Poster Session E, Monday, March 25, 2:30 – 4:30 pm, Pacific Concourse
Resting-state functional connectivity fails to exhibit neural homophily between friends
Carolyn McNabb1, Laura Burgess1, Amy Fancourt2, Patricia Riddell1, Kou Murayama1,3; 1University of Reading, United Kingdom, 2Queen Anne's School, United Kingdom, 3Kochi University of Technology, Japan
Previous research suggests that the proximity of individuals in a social network predicts how similarly their brains respond to naturalistic stimuli. The relationship between social network proximity and brain connectivity in the absence of external stimuli, however, has not been examined. This study investigated whether neural homophily between friends exists at rest. Resting-state functional magnetic resonance imaging (rs-fMRI) data from 51 12- to 14-year-old girls attending a local school were accompanied by social network information from all girls in their year groups. Participants were asked to rate the amount of time they voluntarily spent with each person in their year group and then directed social network matrices and community structure were determined from these data. rs-fMRI data were corrected for motion and divided into 272 functional regions. Time-series correlations between all regions (representing functional connectivity) were performed for each subject. Between-subjects comparisons were made using Pearson's correlation and the DeltaCon similarity function. Correlation and similarity scores within each dyad were analysed as a function of social distance and whether dyads belonged to the same network community. No statistically significant relationships between social distance, community homogeneity and correlation strength or similarity index of resting state brain networks were observed. Although neural homophily between friends exists when viewing naturalistic stimuli, this finding does not extend to rs functional connectivity. Rs connectivity may be less susceptible to the influences of a person's social environment, whereas responses to naturalistic stimuli may reflect conscious cognitive processing, influenced by social interactions.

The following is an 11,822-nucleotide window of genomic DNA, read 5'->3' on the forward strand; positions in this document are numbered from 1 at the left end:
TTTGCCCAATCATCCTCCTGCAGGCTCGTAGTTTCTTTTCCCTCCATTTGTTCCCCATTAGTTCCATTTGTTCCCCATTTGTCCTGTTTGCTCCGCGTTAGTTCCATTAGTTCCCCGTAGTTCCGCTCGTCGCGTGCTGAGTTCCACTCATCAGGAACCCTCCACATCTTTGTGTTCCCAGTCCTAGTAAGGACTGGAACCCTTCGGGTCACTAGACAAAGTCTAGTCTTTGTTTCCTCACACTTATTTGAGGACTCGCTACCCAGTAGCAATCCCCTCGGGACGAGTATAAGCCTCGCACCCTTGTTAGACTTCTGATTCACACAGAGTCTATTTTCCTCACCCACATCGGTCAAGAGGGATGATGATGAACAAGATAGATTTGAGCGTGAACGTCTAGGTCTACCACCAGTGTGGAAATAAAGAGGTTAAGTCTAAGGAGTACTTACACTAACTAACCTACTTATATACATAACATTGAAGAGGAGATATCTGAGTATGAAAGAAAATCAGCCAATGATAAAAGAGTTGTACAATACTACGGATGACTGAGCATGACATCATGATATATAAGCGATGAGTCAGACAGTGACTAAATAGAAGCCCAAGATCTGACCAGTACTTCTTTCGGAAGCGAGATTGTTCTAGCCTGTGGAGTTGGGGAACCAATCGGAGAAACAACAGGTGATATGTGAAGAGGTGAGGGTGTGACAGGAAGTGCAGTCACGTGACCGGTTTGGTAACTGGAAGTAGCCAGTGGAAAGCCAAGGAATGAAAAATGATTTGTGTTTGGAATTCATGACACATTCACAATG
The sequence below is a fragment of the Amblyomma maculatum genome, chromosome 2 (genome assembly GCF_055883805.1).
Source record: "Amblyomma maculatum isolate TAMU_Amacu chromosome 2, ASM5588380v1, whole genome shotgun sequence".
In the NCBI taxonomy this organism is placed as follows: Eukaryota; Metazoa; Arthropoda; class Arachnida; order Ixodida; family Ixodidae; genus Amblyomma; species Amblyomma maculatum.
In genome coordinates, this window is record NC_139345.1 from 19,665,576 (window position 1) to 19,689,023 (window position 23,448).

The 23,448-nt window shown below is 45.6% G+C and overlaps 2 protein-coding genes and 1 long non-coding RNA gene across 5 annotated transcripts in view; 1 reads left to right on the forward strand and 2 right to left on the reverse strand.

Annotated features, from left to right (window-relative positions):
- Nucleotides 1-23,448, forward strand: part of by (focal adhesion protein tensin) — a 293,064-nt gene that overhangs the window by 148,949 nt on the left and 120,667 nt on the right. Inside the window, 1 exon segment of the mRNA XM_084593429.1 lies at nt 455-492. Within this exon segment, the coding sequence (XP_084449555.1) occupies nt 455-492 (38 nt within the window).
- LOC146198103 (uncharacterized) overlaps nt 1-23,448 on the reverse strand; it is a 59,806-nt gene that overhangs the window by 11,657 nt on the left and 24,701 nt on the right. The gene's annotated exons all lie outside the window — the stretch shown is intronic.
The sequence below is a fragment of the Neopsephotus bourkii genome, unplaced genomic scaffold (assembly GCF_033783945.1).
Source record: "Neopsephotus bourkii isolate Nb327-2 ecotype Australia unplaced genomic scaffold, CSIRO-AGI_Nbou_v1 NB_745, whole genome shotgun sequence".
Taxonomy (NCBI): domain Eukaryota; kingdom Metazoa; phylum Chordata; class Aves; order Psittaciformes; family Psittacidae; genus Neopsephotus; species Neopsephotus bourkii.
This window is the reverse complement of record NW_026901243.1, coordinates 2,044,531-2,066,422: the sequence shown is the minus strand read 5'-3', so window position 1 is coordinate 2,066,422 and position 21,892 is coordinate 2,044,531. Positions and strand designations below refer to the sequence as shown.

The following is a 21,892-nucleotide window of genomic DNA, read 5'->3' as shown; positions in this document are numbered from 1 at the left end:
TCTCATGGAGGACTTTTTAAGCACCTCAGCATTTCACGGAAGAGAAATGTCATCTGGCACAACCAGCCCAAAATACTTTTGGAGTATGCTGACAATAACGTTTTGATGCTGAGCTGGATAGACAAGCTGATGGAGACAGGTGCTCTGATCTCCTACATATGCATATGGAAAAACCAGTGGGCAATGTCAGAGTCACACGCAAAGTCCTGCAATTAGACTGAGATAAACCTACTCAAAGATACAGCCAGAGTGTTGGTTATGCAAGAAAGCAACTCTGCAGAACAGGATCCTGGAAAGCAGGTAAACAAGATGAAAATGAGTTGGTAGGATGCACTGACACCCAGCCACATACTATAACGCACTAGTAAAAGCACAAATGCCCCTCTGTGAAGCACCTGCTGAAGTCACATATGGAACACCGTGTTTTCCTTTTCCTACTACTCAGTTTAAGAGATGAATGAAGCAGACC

Topic Area: EMOTION & SOCIAL: Other